Every time you argue with someone, get angry or aggressive, shout at them, oppose yourself to them in a state of hostility, or even just think hostile thoughts about them, you are contributing something which is very subtlety destructive to humanity and to the planet, in a way that pushes us collectively in the opposite direction of peace.
In those moments, your behaviour and your state of mind are part of humanity’s problem, rather than part of the solution. The problem is of course conflict and hostility, which we should know by now resolves absolutely nothing and just creates more pain, suffering and division. The solution to this problem is known by all of us in our heart, but we often feel too stubborn or proud to implement it.
It is of course the courage to choose peace and humility; the willingness to back down from a conflict and say “Let’s not go there. What I think is not so important that it is worth fighting about.” Because so often it is our stubbornness, our persistence in our belief that we are right and that we must prove we are right, which perpetuates conflict of varying degrees. And once insults start being thrown, minor conflicts can take on a fiery life of their own. Aggression arises from a place deep within us that we thought no longer existed, or perhaps which we thought we have mastered.
Vitriol bubbles up, fire and anger take us over, and the desire to hurt or humble the other(s) involved becomes our priority. We become possessed by a fierceness which we know is destructive, but we stop caring because of the feeling of power that now flows through us. That feeling of power is like an entity that possesses us.
We have to be willing to admit to ourselves that venting our frustration and anger, and thus alleviating a deep sense of powerlessness (which a great many people hold subconsciously) actually feels very good on some level. But a deeper inner wisdom should remind us of the destructive consequences of doing so.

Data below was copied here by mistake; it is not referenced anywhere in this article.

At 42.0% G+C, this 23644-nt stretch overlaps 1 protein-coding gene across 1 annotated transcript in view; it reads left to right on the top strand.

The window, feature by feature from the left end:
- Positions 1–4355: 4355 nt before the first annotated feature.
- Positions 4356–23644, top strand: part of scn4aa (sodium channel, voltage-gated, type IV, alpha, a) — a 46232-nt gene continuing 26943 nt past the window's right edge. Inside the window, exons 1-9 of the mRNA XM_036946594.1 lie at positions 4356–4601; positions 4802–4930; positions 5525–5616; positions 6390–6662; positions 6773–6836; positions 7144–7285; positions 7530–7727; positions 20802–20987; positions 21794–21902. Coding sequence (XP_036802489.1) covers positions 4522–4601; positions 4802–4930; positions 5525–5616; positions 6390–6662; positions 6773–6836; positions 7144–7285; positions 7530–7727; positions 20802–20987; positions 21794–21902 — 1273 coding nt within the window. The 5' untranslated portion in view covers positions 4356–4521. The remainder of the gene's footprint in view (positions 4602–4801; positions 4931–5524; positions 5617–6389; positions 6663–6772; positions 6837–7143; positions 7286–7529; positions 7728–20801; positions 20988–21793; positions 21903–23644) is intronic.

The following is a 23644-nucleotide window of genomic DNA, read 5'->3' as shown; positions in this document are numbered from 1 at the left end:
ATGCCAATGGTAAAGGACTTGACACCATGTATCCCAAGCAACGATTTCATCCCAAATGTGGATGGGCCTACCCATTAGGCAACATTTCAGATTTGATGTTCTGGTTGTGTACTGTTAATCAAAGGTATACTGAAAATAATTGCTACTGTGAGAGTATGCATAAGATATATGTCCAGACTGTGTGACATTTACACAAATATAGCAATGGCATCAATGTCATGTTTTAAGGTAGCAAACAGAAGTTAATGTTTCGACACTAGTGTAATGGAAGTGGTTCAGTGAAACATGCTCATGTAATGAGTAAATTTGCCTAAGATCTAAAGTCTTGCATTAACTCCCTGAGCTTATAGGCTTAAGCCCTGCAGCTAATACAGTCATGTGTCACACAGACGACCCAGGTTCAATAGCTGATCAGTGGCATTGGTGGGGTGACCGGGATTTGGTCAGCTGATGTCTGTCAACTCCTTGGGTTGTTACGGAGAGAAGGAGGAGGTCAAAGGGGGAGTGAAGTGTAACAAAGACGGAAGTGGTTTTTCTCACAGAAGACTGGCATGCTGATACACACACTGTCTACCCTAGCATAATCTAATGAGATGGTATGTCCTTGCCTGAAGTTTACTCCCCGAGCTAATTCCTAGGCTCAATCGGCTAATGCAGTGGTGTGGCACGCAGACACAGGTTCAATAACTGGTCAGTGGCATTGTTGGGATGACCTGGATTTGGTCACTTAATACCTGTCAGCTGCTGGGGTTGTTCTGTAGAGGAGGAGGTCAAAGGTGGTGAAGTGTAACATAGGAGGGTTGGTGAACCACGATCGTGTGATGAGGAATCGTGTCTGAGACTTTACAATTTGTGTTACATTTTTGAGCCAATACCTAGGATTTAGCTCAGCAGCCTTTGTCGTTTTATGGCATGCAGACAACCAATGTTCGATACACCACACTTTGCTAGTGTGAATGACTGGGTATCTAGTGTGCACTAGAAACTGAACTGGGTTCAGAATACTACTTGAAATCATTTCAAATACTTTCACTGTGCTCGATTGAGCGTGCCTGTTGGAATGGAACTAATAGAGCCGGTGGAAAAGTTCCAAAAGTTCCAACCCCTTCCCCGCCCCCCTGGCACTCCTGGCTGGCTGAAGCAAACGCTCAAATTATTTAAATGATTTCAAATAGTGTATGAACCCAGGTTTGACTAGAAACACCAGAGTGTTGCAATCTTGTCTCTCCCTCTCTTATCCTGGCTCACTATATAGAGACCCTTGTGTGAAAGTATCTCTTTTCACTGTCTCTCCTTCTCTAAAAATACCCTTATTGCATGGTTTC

Hostile exchanges can certainly leave our ego feeling boosted or smugly self-righteous if we feel we have ‘won’ them, or they can leave us seething and feeling deeply enraged if we feel we have ‘lost’ them, but it is clear that peace is no-where to be found in the aftermath of such an episode. Just observe people who get into an argument, and watch how it ends. Usually bitterly, with resentment and perhaps even hatred intensifying in both parties, and with some form of damage done. Unless of course someone has been mature enough and wise enough to back down, to withdraw and refrain from adding further fuel to the fire of conflict.
Because this is what is needed from us all. We have to practice being more mature, more wise in our communications, with our opinions and the way that we share them. If we notice our ego rising in response to another person’s opinion or their confrontational manner of communicating, we have to remember where things will lead if we respond in the same way. We have to remember that it is we who are responsible for averting the conflict, not them, and we do this by ceasing to feed an attitude of opposition.
We often think about the other person “I know for sure that you are in the wrong here. You should admit it and back down” but that attitude never, ever works in ending conflict. As a mature and intelligent person, we must take responsibility for ensuring that no more fuel is added to the fire with our own words. We must realise where things could be heading if we carry on arguing, and avert it at all costs to our precious ego. Our ego is the least important thing in such a situation.